Earthquakes, tsunamis… When we think of natural disasters, it is often distant, exotic countries, or even our overseas territories that come to mind.

But if the seismic activity is moderate in Europe, and in France, “destructive earthquakes have taken place in the past and will recur in the future”, warns the government site.

In 1909, an earthquake of magnitude 6.2 on the Richter scale was triggered in Basse-Provence, causing serious material damage from Salon-de-Provence to Montpellier. The terrible human toll reported 46 dead.

It is the strongest earthquake the country has ever experienced to date. Because France is not immune to these natural disasters.

More recently, in 2019, the city of Teil (Ardèche) was the epicenter of a magnitude 4.9 earthquake, so powerful that the inhabitants of the region initially believed in the explosion of a nuclear power plant. . 825 homes in the municipality were seriously damaged.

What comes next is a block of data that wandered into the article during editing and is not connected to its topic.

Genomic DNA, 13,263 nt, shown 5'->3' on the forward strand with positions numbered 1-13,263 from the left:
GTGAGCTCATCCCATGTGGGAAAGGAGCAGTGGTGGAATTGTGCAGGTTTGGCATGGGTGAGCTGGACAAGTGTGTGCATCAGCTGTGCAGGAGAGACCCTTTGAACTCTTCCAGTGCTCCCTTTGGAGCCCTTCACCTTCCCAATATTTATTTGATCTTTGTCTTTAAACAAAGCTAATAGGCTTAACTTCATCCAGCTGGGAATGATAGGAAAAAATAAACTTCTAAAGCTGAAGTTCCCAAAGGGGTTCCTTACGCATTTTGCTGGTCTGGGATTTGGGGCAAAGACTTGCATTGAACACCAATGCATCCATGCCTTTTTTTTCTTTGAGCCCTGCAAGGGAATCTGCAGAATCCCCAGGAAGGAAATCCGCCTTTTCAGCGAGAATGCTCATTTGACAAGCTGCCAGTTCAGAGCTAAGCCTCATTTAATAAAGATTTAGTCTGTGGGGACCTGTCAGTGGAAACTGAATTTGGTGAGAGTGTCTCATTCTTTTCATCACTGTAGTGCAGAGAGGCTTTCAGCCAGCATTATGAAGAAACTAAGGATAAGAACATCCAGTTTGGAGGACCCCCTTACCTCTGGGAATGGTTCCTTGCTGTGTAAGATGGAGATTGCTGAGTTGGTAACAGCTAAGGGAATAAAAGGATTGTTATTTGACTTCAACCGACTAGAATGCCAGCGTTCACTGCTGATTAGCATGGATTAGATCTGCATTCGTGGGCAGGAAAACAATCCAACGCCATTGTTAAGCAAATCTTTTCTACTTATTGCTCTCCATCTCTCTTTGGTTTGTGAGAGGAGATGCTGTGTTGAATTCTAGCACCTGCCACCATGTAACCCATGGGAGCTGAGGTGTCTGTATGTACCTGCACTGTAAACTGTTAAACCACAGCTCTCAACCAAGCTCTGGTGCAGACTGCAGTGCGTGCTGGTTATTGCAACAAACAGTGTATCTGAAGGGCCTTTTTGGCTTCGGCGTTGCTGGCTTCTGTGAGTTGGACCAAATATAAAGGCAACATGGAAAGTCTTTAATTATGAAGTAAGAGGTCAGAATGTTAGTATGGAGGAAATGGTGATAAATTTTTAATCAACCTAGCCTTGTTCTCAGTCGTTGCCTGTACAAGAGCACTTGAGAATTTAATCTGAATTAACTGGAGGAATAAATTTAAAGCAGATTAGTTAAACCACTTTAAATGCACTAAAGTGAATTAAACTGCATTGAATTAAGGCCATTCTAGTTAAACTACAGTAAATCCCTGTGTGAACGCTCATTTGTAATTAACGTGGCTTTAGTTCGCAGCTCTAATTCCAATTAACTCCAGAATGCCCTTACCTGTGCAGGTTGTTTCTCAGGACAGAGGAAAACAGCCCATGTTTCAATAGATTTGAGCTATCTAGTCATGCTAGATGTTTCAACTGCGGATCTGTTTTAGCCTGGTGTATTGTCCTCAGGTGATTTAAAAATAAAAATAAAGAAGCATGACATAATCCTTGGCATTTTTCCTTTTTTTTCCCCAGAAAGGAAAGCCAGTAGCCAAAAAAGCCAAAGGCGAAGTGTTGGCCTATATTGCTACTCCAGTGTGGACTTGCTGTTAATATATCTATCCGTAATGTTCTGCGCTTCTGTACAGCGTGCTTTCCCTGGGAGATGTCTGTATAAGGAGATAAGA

“The seismicity in metropolitan France comes mainly from the balancing, inside the Eurasia plate, of the movements induced by the collision movement of the Eurasia and Africa plates. History shows that earthquakes having had serious consequences have occurred in different places in the territory”, explains the site

Earthquakes, even small ones, can cause serious damage, destroying many houses and causing serious economic consequences in the regions where they occur.

Since 2010, the authorities have been closely monitoring seismic activity in metropolitan France. France is thus divided into 5 zones:

In the last four cases, certain rules must be applied in terms of construction.

In our slideshow, discover the French departments most at risk from earthquakes.